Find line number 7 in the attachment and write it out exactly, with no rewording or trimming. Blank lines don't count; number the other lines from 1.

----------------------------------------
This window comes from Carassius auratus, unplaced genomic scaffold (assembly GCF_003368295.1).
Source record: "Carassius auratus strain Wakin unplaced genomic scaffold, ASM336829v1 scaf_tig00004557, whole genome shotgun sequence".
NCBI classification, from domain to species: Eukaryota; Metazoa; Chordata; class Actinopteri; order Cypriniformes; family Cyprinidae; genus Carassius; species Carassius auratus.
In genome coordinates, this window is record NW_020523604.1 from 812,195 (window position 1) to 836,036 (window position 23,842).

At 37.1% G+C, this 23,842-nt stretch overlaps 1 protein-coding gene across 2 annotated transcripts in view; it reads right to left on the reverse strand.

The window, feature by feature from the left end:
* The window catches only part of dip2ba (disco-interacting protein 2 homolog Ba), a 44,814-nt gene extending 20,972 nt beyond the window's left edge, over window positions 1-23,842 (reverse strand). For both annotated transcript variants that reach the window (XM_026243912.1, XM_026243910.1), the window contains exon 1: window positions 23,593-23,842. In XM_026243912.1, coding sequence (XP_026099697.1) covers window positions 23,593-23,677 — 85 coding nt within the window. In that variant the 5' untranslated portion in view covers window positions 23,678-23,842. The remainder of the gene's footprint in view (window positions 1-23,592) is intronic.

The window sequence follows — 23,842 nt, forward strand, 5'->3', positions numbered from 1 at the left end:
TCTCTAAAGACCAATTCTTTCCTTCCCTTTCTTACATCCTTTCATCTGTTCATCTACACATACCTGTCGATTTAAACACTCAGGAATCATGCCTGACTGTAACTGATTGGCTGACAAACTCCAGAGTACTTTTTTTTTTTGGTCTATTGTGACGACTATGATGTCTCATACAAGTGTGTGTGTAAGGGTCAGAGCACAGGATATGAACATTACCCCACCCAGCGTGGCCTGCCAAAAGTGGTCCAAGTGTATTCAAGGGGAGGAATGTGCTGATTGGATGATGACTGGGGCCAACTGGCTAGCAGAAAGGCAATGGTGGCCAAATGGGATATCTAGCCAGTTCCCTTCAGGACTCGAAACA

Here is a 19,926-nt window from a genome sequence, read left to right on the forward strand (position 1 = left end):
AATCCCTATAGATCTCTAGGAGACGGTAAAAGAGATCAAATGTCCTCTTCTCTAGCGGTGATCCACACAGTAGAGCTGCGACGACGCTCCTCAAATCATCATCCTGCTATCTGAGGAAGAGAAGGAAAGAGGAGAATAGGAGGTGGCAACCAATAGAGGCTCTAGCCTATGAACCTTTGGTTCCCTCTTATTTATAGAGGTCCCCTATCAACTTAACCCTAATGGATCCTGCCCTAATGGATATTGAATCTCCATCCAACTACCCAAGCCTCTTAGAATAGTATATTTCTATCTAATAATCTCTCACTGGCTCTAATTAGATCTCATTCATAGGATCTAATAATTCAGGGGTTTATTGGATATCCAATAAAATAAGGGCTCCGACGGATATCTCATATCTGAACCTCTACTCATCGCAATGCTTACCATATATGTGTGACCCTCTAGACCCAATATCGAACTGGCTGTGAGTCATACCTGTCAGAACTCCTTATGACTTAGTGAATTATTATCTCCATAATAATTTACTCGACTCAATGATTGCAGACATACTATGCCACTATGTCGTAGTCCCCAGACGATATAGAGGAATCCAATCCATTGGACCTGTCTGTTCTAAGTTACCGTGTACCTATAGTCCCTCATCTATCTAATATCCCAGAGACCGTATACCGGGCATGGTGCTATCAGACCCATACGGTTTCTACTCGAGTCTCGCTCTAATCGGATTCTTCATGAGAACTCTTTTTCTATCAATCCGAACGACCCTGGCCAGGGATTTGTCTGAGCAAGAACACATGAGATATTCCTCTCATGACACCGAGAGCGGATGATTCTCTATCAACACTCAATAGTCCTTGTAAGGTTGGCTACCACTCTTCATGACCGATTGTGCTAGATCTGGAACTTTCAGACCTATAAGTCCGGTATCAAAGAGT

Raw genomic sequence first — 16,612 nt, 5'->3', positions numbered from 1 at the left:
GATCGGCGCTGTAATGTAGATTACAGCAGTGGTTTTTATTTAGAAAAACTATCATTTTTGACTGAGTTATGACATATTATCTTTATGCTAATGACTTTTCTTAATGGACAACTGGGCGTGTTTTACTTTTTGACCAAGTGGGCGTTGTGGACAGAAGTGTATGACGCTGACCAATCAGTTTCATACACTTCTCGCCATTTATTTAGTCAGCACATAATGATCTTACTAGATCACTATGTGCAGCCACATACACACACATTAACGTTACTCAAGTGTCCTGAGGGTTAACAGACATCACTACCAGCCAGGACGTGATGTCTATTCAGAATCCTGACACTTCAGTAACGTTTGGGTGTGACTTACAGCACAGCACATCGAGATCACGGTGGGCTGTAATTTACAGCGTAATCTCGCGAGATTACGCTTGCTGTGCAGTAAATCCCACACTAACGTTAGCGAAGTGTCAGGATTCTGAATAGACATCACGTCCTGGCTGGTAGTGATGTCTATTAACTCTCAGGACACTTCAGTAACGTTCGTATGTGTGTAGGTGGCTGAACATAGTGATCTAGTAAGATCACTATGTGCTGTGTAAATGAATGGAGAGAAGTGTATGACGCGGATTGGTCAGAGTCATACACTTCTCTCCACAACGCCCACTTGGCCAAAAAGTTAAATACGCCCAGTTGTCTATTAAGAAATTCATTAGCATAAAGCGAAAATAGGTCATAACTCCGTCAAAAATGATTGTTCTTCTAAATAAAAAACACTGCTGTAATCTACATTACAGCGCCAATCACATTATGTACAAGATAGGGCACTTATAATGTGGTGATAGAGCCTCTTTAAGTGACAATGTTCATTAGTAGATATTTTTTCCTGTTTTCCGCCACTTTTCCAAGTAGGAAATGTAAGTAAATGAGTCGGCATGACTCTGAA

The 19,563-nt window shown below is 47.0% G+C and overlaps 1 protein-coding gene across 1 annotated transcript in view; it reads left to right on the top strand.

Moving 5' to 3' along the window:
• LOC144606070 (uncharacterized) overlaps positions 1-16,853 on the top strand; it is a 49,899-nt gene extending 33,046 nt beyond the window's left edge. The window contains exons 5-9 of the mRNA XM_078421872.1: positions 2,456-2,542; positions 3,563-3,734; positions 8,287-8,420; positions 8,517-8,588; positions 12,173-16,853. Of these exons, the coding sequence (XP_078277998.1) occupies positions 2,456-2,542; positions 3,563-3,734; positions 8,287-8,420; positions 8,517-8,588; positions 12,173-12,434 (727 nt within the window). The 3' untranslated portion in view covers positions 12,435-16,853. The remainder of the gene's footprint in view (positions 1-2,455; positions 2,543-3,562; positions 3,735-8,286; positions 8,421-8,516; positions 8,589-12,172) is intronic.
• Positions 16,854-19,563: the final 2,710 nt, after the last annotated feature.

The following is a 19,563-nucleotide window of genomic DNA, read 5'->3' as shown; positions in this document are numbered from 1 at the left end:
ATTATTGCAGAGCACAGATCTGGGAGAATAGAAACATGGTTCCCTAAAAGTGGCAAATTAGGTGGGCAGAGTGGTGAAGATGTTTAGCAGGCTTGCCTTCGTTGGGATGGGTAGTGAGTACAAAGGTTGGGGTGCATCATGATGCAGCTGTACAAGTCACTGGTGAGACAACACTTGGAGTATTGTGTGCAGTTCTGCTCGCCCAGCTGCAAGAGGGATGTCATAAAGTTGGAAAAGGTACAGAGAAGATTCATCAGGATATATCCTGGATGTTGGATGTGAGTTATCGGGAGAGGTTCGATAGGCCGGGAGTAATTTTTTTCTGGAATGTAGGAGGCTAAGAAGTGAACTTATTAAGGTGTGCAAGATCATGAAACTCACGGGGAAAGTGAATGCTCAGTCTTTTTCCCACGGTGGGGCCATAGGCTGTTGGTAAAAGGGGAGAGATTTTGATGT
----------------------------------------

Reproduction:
* The window catches only part of dip2ba (disco-interacting protein 2 homolog Ba), a 44,814-nt gene extending 20,972 nt beyond the window's left edge, over window positions 1-23,842 (reverse strand). For both annotated transcript variants that reach the window (XM_026243912.1, XM_026243910.1), the window contains exon 1: window positions 23,593-23,842. In XM_026243912.1, coding sequence (XP_026099697.1) covers window positions 23,593-23,677 — 85 coding nt within the window. In that variant the 5' untranslated portion in view covers window positions 23,678-23,842. The remainder of the gene's footprint in view (window positions 1-23,592) is intronic.